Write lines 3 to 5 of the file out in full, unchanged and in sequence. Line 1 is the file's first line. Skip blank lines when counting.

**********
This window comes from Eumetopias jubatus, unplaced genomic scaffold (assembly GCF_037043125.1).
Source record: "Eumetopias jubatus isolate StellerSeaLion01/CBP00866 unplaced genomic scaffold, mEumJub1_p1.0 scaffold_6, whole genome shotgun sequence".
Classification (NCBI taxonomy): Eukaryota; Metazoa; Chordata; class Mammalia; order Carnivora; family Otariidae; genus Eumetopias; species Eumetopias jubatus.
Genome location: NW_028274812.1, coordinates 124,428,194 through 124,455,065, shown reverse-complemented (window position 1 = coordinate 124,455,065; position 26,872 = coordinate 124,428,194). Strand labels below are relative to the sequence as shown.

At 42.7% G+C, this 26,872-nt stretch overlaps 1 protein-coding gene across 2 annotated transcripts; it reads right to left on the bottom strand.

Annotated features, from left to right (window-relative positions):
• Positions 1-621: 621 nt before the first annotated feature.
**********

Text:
Classification (NCBI taxonomy): Eukaryota; Metazoa; Chordata; class Mammalia; order Carnivora; family Otariidae; genus Eumetopias; species Eumetopias jubatus.
Genome location: NW_028274812.1, coordinates 124,428,194 through 124,455,065, shown reverse-complemented (window position 1 = coordinate 124,455,065; position 26,872 = coordinate 124,428,194). Strand labels below are relative to the sequence as shown.

At 42.7% G+C, this 26,872-nt stretch overlaps 1 protein-coding gene across 2 annotated transcripts; it reads right to left on the bottom strand.